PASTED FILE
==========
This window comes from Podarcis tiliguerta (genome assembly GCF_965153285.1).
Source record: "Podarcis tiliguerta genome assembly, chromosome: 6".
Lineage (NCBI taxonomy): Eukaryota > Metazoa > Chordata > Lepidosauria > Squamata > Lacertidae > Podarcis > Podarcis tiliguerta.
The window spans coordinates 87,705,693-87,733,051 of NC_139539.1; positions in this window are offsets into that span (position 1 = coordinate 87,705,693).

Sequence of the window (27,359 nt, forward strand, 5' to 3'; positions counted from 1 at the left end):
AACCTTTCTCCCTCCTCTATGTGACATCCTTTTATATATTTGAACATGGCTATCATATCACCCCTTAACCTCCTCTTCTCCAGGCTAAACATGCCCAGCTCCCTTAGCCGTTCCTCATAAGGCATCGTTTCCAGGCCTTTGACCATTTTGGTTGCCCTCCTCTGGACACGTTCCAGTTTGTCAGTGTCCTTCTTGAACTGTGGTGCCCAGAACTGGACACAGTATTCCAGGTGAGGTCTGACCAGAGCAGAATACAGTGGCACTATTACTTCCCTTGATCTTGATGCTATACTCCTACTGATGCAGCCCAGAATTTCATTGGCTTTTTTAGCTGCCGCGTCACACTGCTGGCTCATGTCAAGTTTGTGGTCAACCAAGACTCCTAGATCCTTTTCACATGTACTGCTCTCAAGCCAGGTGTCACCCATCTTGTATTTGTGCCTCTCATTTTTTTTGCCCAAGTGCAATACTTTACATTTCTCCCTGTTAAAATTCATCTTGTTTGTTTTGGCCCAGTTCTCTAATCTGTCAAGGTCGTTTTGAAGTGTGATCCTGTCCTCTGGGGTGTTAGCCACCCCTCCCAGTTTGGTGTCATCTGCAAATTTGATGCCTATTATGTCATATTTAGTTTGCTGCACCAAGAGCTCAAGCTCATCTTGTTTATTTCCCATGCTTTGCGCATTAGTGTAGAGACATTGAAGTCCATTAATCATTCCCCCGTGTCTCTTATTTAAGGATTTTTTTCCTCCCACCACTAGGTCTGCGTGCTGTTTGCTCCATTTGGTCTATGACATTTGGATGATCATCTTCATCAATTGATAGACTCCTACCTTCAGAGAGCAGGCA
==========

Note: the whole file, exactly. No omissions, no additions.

This window comes from Podarcis tiliguerta (genome assembly GCF_965153285.1).
Source record: "Podarcis tiliguerta genome assembly, chromosome: 6".
Lineage (NCBI taxonomy): Eukaryota > Metazoa > Chordata > Lepidosauria > Squamata > Lacertidae > Podarcis > Podarcis tiliguerta.
The window spans coordinates 87,705,693-87,733,051 of NC_139539.1; positions in this window are offsets into that span (position 1 = coordinate 87,705,693).

Sequence of the window (27,359 nt, forward strand, 5' to 3'; positions counted from 1 at the left end):
AACCTTTCTCCCTCCTCTATGTGACATCCTTTTATATATTTGAACATGGCTATCATATCACCCCTTAACCTCCTCTTCTCCAGGCTAAACATGCCCAGCTCCCTTAGCCGTTCCTCATAAGGCATCGTTTCCAGGCCTTTGACCATTTTGGTTGCCCTCCTCTGGACACGTTCCAGTTTGTCAGTGTCCTTCTTGAACTGTGGTGCCCAGAACTGGACACAGTATTCCAGGTGAGGTCTGACCAGAGCAGAATACAGTGGCACTATTACTTCCCTTGATCTTGATGCTATACTCCTACTGATGCAGCCCAGAATTTCATTGGCTTTTTTAGCTGCCGCGTCACACTGCTGGCTCATGTCAAGTTTGTGGTCAACCAAGACTCCTAGATCCTTTTCACATGTACTGCTCTCAAGCCAGGTGTCACCCATCTTGTATTTGTGCCTCTCATTTTTTTTGCCCAAGTGCAATACTTTACATTTCTCCCTGTTAAAATTCATCTTGTTTGTTTTGGCCCAGTTCTCTAATCTGTCAAGGTCGTTTTGAAGTGTGATCCTGTCCTCTGGGGTGTTAGCCACCCCTCCCAGTTTGGTGTCATCTGCAAATTTGATGCCTATTATGTCATATTTAGTTTGCTGCACCAAGAGCTCAAGCTCATCTTGTTTATTTCCCATGCTTTGCGCATTAGTGTAGAGACATTGAAGTCCATTAATCATTCCCCCGTGTCTCTTATTTAAGGATTTTTTTCCTCCCACCACTAGGTCTGCGTGCTGTTTGCTCCATTTGGTCTATGACATTTGGATGATCATCTTCATCAATTGATAGACTCCTACCTTCAGAGAGCAGGCA